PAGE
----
Robin Sloan's post about how an app can be a home-cooked meal really resonated with me, and it's something I've been doing for a long time. Like a whittler gifts figurines, a blacksmith special swords aimed at that special someone, or someone with a 3d printer who decided not to give any other gift until it breaks down, I've been using the things I've learned over the years to try and make the lives of the people around me better. They're always well received - if you do a good job, you've made someone's life better in a way that they couldn't buy or do themselves.
These (I'll call them home-cooked apps) are essentially apps with a tiny user base, mostly unpublished to the rest of the world, and truly built and maintained with love. If I could put the same amount of thought into everything I build, I think I'll consider myself pretty happy.
Here are some of the ones I made over the time I've spent with my partner. Some are useful, some are fun, and most were also because I wanted to learn something new!
I've covered this one in some detail before (the second post is still in the works). She's a diabetic attached to a continuous glucose monitor, and at the time her CGM did not have an app or a way to interface with the sensor outside of the lone and expensive reader, which led to a lot of serious situations that could have been avoided. In what became a joint project, we reverse-engineered the sensor, and I built an Android app in Ionic for her that had better graphing, UI and let you analyze trends over long periods of time accurately. She still uses it from time to time. Most of the time it's nice to have, but it quickly becomes a must-have if you ever find yourself needing it.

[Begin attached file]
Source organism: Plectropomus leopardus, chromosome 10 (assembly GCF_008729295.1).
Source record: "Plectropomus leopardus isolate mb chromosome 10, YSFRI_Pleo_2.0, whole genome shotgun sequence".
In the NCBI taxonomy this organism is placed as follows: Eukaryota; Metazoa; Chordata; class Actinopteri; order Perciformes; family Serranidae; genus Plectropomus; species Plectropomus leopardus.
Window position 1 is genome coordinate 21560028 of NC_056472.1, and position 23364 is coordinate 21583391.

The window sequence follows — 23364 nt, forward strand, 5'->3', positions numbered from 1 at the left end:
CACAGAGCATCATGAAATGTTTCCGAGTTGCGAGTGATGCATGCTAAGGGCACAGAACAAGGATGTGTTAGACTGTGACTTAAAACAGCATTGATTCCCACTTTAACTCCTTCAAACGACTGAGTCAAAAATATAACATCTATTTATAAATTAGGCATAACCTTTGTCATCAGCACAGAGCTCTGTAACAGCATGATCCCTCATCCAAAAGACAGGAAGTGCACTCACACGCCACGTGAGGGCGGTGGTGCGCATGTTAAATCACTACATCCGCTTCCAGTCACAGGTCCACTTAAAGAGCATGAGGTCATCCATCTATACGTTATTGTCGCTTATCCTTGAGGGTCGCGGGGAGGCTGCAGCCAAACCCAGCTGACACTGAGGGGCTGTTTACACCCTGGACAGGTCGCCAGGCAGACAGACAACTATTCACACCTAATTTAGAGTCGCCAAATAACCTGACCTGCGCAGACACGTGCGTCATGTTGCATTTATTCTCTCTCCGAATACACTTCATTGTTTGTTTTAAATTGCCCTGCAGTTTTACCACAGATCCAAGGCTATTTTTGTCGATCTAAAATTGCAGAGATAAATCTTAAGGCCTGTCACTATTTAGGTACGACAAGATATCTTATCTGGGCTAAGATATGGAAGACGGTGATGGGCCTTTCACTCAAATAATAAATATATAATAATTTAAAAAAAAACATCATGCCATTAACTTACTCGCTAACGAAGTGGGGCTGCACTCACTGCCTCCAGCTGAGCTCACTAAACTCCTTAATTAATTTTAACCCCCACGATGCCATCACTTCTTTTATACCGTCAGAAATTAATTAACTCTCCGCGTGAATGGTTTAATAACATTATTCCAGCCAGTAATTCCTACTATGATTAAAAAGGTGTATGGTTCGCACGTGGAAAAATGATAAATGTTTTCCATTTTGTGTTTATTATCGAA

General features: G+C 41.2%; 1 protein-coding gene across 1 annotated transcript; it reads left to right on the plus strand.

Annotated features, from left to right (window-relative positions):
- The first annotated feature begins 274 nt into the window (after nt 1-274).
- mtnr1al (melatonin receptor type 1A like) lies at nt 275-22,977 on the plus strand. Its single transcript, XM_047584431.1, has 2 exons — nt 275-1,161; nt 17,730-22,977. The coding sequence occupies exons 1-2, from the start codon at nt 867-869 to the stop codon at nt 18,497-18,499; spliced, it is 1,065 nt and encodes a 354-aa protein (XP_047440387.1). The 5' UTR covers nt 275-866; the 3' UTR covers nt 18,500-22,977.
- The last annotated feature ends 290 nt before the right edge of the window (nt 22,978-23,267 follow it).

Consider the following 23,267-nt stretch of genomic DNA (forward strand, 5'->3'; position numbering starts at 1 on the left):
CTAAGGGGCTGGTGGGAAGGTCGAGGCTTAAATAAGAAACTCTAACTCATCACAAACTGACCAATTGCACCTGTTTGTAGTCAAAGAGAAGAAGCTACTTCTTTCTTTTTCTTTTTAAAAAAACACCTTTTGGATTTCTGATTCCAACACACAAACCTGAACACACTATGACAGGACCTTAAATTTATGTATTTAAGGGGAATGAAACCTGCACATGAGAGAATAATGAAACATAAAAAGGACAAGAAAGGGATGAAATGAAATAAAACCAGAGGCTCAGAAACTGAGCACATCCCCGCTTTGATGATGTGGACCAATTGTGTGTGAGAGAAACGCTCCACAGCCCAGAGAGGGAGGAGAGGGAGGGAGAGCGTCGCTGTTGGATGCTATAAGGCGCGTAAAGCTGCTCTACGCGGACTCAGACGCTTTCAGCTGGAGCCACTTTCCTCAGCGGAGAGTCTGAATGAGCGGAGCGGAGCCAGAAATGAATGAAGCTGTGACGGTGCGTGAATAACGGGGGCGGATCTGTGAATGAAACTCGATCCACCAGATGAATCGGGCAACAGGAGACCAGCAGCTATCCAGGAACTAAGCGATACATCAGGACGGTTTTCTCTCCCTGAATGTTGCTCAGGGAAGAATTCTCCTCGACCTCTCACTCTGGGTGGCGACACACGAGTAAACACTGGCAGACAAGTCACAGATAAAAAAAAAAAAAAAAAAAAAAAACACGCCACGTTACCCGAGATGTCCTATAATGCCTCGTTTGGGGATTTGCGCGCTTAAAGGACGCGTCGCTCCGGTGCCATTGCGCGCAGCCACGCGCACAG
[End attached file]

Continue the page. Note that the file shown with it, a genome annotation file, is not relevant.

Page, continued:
Why Ionic? I wanted to learn it, and the fine-grained NfcV control you needed to talk to the sensor wasn't present in React-Native just yet. I figured I'd learn Ionic and wait out this React thing. Any time now.
You can find the app here, and the code for it here. Our paper explaining the reverse engineering and the biomechanics of measuring glucose from interstitial fluid is here.
This one's called Wifepoints. It was born out of a long-running inside joke, and the name was in no way intended to be sexist (which I only found out it could be once her parents saw it). We kept joking that we wanted to give each other points for things around the house, and I thought I'd give it a shot.
It was built as a messenger bot because I wanted to learn the tech at the time. The original concept was simple - you could pair with another person, then text the bot to send them points with a reason. The bot does a little NLP on the backend to make the commands feel like a conversation. The other person would then be alerted. For obvious reasons, you could only give points, not take any away. The intended result was to come across something nice the other person intended for you but didn't make any fuss about and give them some points. The chat would serve as a place you could go back to and see all the nice things someone did for you, which I thought would come in handy in those worst moments of a relationship.
The concept worked amazingly well, and we were quickly using it. However, the feature list kept growing and growing. Unlike building things in my professional life, I enjoyed that I could feature-bloat this thing. Who cares? You could add all the little tricks and whistles that you thought were interesting.